Each and every time we create these spaces, we are changing the conditions for Black people to thrive. Music is not just for entertainment; it’s what sustains us. By sourcing materials locally and growing them sustainably in our local communities, we contribute to a healthier world where the things we need to live are available to us by our own hands, through our own deeds and through our own commitment to self and community support.

A profound thank you to the IBMA Foundation and the Pisgah Banjo Company, two organizations that have worked with us to support this project happening, as well as the Black Banjo Reclamation Community Support Team, made up of volunteers who have been assisting with fundraising for the 2022 projects. We want to recognize the role you play in supporting these truly amazing experiences happening. This will have a profound effect on our futures and the ways we are shaping our world together.

Thank you to our hosts, The Mitchell Family, and Ayula, for making amazing plant-based food for 20 people over the course of three days. Thank you to Sule Greg Wilson and Yemanya for being our elders in community and being our teachers of African-rooted culture as well as banjo building and playing. Thank you to Leon Amre Dana for bringing the wood to our sacred fire that he cut and climbed with his own hands; gratitude for you bringing your knowledge, teaching and answering many questions. Thank you Red for constructing the tables for our work and for all the emotional and logistical support you provide constantly. Thank you to Warren, Mae, Traver, Charlie and Patrice for coming all the way from the Bay and for being amazing farmers and banjo builders; the Melanin Day School of Sacramento and all the families involved; Nia, Clif, Oya, Nakia and Reuben for bringing the DMV flavor of the diaspora out West; Jaque Pawnee and Taylor for bringing the energy of the youth and reminding us to expand our language access and communication skills; and Anita and Patricia for being present as amazing women sharing your art and wisdom. Thank you all for sharing your voices and song.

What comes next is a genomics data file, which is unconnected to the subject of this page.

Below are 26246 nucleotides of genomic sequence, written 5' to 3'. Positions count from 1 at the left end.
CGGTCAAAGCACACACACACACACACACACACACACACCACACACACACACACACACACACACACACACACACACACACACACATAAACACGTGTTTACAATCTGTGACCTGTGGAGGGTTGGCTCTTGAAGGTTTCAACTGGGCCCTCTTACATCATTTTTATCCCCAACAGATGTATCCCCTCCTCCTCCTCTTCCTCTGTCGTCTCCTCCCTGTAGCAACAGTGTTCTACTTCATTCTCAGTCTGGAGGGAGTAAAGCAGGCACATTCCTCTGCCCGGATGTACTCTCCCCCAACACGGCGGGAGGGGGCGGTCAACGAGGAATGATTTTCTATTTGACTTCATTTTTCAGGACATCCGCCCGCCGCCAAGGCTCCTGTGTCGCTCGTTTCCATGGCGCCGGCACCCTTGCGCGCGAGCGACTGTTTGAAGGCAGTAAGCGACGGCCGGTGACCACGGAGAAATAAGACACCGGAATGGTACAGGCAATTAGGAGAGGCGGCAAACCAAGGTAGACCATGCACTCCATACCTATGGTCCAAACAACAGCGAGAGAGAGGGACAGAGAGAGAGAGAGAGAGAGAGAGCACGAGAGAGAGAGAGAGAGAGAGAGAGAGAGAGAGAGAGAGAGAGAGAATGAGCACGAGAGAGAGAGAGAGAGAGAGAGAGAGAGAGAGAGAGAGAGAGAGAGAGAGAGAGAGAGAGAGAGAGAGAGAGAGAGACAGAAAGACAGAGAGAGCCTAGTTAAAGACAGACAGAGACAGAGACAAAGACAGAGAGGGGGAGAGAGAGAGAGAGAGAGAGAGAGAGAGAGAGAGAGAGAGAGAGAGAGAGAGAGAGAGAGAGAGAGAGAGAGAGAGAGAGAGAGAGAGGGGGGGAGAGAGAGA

You all have made such a difference in this project and in our world. Can’t wait for what we create from here! Sending everyone so much gratitude for the ways you are contributing to Black Futures and the Black Banjo Reclamation Project!

Note: Donations to the Arnold Shultz Fund by the Pisgah Banjo Company and Lee Zapis have helped to fund two BBRP banjo building camps. Deering Banjos has also provided bluegrass-style Goodtime Banjos at a discounted rate for the previous BBRP banjo camp held in January 2022.

Photo above: Participants in the April 2022 Banjo Build in Sacramento, CA create their own banjos from gourds grown by the Black Banjo Reclamation Project.

RETURN to the July 1, 2022 issue of The Cornerstone.